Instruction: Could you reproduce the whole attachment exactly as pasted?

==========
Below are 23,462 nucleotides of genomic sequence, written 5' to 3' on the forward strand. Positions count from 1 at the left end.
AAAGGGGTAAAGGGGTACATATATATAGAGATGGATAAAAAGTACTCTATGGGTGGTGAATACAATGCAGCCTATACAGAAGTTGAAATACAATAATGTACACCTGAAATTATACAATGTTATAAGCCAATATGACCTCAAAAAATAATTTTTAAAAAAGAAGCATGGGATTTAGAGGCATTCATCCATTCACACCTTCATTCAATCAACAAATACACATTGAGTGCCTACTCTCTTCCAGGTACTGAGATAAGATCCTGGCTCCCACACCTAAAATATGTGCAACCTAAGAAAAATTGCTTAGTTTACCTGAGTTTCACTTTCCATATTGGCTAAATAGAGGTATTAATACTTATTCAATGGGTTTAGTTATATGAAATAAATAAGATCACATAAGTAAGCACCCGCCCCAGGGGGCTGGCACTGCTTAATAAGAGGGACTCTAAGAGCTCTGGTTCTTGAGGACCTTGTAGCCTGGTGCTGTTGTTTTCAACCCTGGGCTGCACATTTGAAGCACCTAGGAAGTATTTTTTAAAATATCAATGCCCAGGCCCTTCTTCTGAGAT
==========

Below are 23,462 nucleotides of genomic sequence, written 5' to 3' on the forward strand. Positions count from 1 at the left end.
AAAGGGGTAAAGGGGTACATATATATAGAGATGGATAAAAAGTACTCTATGGGTGGTGAATACAATGCAGCCTATACAGAAGTTGAAATACAATAATGTACACCTGAAATTATACAATGTTATAAGCCAATATGACCTCAAAAAATAATTTTTAAAAAAGAAGCATGGGATTTAGAGGCATTCATCCATTCACACCTTCATTCAATCAACAAATACACATTGAGTGCCTACTCTCTTCCAGGTACTGAGATAAGATCCTGGCTCCCACACCTAAAATATGTGCAACCTAAGAAAAATTGCTTAGTTTACCTGAGTTTCACTTTCCATATTGGCTAAATAGAGGTATTAATACTTATTCAATGGGTTTAGTTATATGAAATAAATAAGATCACATAAGTAAGCACCCGCCCCAGGGGGCTGGCACTGCTTAATAAGAGGGACTCTAAGAGCTCTGGTTCTTGAGGACCTTGTAGCCTGGTGCTGTTGTTTTCAACCCTGGGCTGCACATTTGAAGCACCTAGGAAGTATTTTTTAAAATATCAATGCCCAGGCCCTTCTTCTGAGAT